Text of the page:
I recently had a great conversation with my daughter Caroline (age 12) and my son Michael (age 10) that I’d like to share with you.
I asked them a few questions that I suggest you ask anyone you have a relationship with. I promise that it will be a fantastic conversation starter!
Here’s how our conversation started:
Take a look around you for a minute and tell me everything you see. Absolutely everything!
Assuming for a moment that you were all standing in a room with windows, here are some replies you might hear from anyone:
- Electrical outlet
- Steering wheel
- Extension cord
- Cell phone
- Light switch
- Roofing shingles
- Magnetic white board
- Granola bar
- Glass of Water
After receiving this extensive list, here’s a follow-up question to ask:
What role did you personally play in the idea, the creation, the design, the manufacturing, or the distribution of any of the items you listed?
Most common answer: “absolutely nothing”!
Given your answer, how often do you pause, take a step back, and have an enormous sense of appreciation for everything you have at your disposal without you having had to contribute in any way, shape, matter, or form to creating or developing it?
How’s that for changing someone’s state?
It really is a great question. You can’t help but conclude: “what an unbelievable world we live in!”
It’s certainly stops any whiner who has an entitlement attitude dead in their tracks.
The Trader Principle
My conversation with Caroline and Michael continued from there about the “trader principle” which is something that I believe everyone needs to revisit on a regular basis.
The trader principle states that it’s immoral to use any form of force or fraud to obtain anything in life, i.e. like anything on the list above.
Instead, in order to obtain what you want, you must offer up and “trade” value. And, each party to the transaction is free to arrive at the decision to part with some value they bring to the table in exchange for another value they have a greater desire for.
So, for example, if Caroline and Michael set up a lemonade stand at the end of our driveway on a hot day and offered up large glasses of cold lemonade (a value), it’s completely moral for a visitor to offer up 50 cents(value to Michael and Caroline) in exchange for that cold glass of lemonade.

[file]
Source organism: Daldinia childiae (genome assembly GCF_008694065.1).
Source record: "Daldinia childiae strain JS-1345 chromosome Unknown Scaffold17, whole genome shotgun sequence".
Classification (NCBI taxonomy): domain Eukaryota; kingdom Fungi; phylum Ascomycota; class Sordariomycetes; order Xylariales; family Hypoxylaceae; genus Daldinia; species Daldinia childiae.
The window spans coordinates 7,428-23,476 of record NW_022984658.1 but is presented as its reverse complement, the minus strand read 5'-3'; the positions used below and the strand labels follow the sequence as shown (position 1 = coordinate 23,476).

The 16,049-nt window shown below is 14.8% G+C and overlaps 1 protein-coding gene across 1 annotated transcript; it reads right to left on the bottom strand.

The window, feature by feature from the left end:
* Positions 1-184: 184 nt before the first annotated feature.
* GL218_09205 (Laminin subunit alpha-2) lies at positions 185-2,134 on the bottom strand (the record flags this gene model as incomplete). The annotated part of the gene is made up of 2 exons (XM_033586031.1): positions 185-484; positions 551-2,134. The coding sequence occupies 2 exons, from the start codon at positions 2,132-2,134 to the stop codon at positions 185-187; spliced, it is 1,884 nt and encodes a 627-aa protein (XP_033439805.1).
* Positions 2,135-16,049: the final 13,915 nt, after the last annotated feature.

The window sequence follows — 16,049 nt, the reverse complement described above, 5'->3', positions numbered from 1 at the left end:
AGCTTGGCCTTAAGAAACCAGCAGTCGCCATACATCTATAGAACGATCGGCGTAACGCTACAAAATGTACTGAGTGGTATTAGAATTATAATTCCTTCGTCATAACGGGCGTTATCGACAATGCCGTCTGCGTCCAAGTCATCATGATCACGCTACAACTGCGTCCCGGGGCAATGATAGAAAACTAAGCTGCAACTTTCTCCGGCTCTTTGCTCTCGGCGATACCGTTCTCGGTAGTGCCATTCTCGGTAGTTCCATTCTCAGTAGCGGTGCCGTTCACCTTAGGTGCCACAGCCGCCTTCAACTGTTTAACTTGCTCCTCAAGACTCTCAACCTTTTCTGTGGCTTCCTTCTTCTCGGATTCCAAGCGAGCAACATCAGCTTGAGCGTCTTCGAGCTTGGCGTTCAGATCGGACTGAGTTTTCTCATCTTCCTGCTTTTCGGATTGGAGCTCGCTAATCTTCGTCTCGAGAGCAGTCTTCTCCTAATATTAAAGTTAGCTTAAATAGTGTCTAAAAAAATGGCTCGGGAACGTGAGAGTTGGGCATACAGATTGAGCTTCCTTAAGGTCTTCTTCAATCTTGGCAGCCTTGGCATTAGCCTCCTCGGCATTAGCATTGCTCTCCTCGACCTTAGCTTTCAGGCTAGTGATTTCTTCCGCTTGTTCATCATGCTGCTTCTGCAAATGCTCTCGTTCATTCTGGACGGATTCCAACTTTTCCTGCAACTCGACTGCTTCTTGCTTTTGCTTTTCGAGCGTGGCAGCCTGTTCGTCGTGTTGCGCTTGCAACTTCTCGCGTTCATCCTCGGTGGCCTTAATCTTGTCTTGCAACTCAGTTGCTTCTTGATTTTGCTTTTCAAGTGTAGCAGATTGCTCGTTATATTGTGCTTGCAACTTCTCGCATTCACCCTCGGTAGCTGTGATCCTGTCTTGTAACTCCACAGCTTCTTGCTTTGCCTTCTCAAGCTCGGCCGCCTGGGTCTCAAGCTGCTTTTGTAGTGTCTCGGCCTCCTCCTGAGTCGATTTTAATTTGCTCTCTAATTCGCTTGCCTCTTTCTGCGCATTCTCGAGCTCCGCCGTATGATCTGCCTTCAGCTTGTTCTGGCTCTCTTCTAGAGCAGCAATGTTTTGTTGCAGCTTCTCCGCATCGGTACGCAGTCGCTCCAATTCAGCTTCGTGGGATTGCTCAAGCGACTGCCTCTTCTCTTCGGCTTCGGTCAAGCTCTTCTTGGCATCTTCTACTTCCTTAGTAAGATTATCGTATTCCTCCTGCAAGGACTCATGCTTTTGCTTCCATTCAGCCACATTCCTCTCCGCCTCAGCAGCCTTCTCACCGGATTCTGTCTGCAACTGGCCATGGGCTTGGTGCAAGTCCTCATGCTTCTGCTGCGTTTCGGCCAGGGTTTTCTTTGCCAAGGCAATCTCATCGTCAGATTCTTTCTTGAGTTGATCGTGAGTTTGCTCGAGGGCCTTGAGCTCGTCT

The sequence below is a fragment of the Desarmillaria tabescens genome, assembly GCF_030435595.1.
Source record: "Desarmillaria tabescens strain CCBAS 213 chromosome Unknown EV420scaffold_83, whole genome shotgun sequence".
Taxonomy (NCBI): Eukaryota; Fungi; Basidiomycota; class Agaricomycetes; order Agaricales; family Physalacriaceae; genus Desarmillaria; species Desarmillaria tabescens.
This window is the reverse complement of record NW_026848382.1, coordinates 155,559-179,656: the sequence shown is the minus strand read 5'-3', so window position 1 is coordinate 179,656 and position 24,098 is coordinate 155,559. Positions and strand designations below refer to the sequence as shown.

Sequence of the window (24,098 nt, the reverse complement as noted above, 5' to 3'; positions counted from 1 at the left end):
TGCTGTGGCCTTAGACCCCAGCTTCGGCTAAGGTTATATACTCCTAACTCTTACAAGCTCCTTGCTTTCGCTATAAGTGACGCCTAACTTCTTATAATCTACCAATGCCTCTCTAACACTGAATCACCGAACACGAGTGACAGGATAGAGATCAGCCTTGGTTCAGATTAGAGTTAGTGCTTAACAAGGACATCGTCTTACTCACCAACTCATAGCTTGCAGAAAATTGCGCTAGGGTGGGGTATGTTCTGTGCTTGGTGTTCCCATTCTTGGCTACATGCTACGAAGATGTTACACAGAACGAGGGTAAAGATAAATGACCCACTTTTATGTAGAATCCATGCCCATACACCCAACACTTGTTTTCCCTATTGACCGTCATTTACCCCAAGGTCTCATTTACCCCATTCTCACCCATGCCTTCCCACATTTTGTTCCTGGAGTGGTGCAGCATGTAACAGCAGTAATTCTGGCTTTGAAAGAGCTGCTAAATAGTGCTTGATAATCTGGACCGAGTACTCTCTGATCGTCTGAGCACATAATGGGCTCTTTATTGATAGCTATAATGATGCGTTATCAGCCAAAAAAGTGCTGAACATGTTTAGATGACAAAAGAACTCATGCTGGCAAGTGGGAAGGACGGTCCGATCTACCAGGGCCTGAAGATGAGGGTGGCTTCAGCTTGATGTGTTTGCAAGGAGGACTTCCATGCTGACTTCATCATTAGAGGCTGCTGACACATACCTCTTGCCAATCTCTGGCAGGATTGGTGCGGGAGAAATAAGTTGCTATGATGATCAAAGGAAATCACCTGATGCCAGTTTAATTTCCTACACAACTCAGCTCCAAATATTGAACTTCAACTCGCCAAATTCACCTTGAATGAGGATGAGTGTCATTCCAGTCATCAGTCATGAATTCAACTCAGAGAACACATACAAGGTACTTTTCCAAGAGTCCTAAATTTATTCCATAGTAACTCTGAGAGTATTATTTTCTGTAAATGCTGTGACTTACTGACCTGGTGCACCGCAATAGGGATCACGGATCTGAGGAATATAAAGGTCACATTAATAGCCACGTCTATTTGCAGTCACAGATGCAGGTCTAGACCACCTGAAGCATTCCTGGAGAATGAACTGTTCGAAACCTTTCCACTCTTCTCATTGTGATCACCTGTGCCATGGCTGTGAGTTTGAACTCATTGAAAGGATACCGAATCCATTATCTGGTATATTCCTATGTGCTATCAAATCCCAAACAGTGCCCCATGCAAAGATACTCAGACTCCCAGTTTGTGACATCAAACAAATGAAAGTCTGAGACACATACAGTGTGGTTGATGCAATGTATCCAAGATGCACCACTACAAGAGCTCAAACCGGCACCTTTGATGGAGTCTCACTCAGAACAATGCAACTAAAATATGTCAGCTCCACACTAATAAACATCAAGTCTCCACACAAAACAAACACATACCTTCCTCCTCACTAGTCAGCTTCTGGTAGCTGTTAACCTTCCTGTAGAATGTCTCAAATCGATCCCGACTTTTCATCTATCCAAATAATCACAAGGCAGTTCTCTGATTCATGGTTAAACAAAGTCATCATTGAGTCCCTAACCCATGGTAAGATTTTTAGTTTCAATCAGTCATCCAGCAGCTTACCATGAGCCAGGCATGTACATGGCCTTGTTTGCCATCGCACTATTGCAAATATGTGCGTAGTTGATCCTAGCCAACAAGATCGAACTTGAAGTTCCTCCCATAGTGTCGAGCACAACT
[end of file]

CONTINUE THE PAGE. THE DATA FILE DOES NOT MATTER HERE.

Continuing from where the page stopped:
Each party arrived at the transaction with a value to offer and they made a mutually beneficial exchange.
In contrast, had someone come by and forced Caroline and Michael to provide them with a cold glass of lemonade without offering up something of value in exchange acceptable to them, it would be immoral and wrong.
And, if they lobbied a third party to somehow extract the cold glass of lemonade for no value in return, that would also be immoral.
The Trader Principle Lesson
First, begin by having an enormous sense of appreciation for everything that has been created by others that makes your life better.
And, don’t stop with obvious technological advances. Just look at that random list above.
Second, understand that in order to obtain the value that others have produced, you have to produce some sort of value in order to freely exchange it with them. Just because you claim to have a want or a need doesn’t obligate anyone to provide it.
And, just as you’re free to decide not to exchange value with them, they are free to exchange value with you or not. No force or fraud is allowed to get what you want.
Third, given this principle, you have to constantly focus your energy on how to be of greater, and greater, and greater value. And, recognize that the level of value is not decided by you or any other third party. It’s decided by the individual you’re asking to part with money (or some other value you desire) in exchange for it.
Finally, soak up the fact that you live in a country where, for the most part, you’re free to pursue whatever it is that you value as long as you don’t use force or fraud to prevent someone else from doing the same.
Both Caroline and Michael agreed that they like living in THAT world. Especially after I described the alternative like the 13th century world portrayed in the classic novel Pillars of the Earth by Ken Follett.
In that world, the freedoms required in order to exercise the Trader Principle did not exist. Everything was obtained using force or fraud.
A little contrast goes a long way.